Cave diver KURT STORMS is back with his account – and photographs – of a recent underground outing, in the restricted-access Denée mine
A lot of black marble used to be mined in Belgium, especially around the province of Namur. The industry was important to the country, and our marble was exported worldwide. One of the sites from which it came was the Denée mine.
Denée is a village that since 1977 has been part of the municipality of Anhée in Namur. It is known for Maredsous Abbey, a Benedictine monastery that lies nearby, but also for the long-closed Carriere de Denée, a well-known attraction for Belgian and Dutch cave divers.
I took my first steps in cave diving in this mine, which is an hour’s drive from my house, and regularly spend time there with my buddy Willem Verrycken.
The site is fenced off, and to gain access you have to belong to one of the Belgian speleological clubs, VVS or UBS. I’m a member of the former through my caving club Science Explorers.
It was time to take my wife Caroline and former student Nico into this beautiful underwater world. Both had recently become members of the VVS (Association of Flemish Speleologists), and had never dived there before, so at their request we set off on a day-trip.
Nico was to pick up the key that would give us access from a locker at the VVS office – I had been the key manager at one time.
‘That’s going to be a struggle!’
We arrived at 10am, and as usual Nico was eager to get to the car park. We drove into the narrow lane so that we could park close to the entrance. Before I briefed the others on what we might encounter, I laughingly revealed to them the sort of descent required even before we started diving, just to gain access to the mine.
Soon I was listening to their deep sighs: “Do we really have to go down there, and up again later? That’s going to be a struggle!”
After the briefing we packed our equipment into speleo bags to make it easier to carry. The steep descent called for the use of a rope to keep us stable – it’s quite an athletic endeavour, especially later when you have to go back up.
There is a lot of rubbish down at the bottom, and even though two years ago two containers full of garbage had been removed from the site we could still see the car tyres, old fridges and even a small car that had been dumped in the past.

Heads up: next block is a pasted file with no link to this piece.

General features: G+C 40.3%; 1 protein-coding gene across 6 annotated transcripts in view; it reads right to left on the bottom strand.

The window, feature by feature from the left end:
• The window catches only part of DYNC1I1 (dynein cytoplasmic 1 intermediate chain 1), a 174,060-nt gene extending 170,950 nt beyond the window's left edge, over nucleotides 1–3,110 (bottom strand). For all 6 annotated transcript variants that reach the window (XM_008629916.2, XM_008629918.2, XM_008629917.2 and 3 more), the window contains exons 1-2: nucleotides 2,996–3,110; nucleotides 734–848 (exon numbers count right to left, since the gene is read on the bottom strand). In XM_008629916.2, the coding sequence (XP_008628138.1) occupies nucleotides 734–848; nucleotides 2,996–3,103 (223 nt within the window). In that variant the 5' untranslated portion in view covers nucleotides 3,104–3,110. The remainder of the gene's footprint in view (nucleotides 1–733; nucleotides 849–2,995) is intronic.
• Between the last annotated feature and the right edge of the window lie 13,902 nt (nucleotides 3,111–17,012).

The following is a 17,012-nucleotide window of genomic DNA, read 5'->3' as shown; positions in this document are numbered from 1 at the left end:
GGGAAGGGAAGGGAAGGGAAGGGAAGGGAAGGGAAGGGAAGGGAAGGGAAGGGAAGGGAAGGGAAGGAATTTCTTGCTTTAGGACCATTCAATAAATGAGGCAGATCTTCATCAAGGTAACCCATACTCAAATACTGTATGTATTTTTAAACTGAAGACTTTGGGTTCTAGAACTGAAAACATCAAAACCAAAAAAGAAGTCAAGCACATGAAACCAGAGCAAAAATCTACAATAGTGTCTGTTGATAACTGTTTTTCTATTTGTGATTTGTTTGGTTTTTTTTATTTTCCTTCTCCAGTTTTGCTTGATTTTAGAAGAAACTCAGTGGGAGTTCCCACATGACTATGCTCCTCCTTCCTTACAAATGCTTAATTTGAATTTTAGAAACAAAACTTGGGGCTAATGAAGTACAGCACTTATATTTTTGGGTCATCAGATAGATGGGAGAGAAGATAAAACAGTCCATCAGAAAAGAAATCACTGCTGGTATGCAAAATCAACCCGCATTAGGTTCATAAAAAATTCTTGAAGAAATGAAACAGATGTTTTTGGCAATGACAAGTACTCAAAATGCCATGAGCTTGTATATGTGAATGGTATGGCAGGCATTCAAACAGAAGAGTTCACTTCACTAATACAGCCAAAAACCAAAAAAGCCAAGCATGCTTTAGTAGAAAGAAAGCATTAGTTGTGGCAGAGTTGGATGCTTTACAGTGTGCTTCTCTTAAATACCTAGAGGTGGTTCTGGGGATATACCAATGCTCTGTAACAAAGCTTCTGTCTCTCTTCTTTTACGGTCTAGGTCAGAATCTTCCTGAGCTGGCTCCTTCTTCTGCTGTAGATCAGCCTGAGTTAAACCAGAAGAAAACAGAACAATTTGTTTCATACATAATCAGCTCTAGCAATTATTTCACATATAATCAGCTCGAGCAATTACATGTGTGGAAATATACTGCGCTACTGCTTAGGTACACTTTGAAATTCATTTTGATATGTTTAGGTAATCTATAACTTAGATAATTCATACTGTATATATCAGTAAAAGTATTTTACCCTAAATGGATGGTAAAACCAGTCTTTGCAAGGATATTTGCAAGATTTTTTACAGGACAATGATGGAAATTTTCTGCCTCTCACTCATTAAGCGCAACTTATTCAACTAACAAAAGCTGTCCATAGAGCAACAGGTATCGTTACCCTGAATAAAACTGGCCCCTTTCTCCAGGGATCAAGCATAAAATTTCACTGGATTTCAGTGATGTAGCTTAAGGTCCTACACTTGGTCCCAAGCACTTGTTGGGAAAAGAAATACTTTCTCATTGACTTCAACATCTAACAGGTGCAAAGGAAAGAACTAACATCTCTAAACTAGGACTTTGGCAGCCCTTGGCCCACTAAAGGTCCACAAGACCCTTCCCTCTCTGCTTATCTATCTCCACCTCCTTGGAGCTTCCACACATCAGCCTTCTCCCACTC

After a few trips up and down, we were ready to put on our drysuits and equipment. At the water’s edge we carried out our S-drill, went over the dive, and gathered under water for the bubble check as a team of three.
In the mine the corridors are large and the very clear water affords incredible visibility. After finning about 50m we came to a fork and, leading the way, I headed right.
We passed various remains, including a large wheel. I signed to the others to pose there for a moment so that I could take some photos. Then we continued down the corridor. Here and there I turned around to take pictures and check that everything was OK with the team, especially as they were here for the first time.
We stopped at the location of a familiar pulley hanging from the ceiling. It’s difficult to imagine now how people used to get the slate up from the mine.
After about 30 minutes we returned to the exit. I felt overwhelmed by the others’ wonderment, expressed in beautiful words.
We took only a five-minute break before setting off again, and this time took the left-hand passage, which led to a large chamber. From there you can climb a ladder across a chasm and emerge into another part of the mine.
We didn’t take that choke route on the day because Nico was using a rebreather. I let the others look around the chamber and then signed to them, indicating an air-bubble into which we could poke our heads for a bit. I could see from the others’ eyes that both of them were loving the whole experience.
After a minute or so we descended under water again and I gave the sign to head for the exit.
Everyone was feeling satisfied following the dive, and we started the journey back up the hill, pulling ourselves up via the rope and stopping every now and then before, panting, we reached the cars. We did have to repeat this exercise several times, but the satisfaction of our dive eased the pain.
Denée is a very beautiful mine, but it does call for some commitment when it comes to the journeys to and from the water’s edge. It’s the ideal place to hone skills, because you don’t become a cave diver all in one day – it’s a process of years, and a lot of training is necessary in that time.
But for me, diving beneath a ceiling remains the most beautiful experience there is in life.
Also by Kurt Storms on Divernet: Truffe or Dare. Other mine-diving features include A Tale of Two Mines by Stefan Panis, Mining a Forgotten Past in Cornwall by Ben Dunstan and Beyond the Yellow Train by Martin Strmiska
Kurt Storms is a Belgian military, underwater cave and mine photographer/ explorer and technical/cave/rebreather instructor with a passion for deep extended-range cave dives. He is founder and CEO of Descent Technical Diving.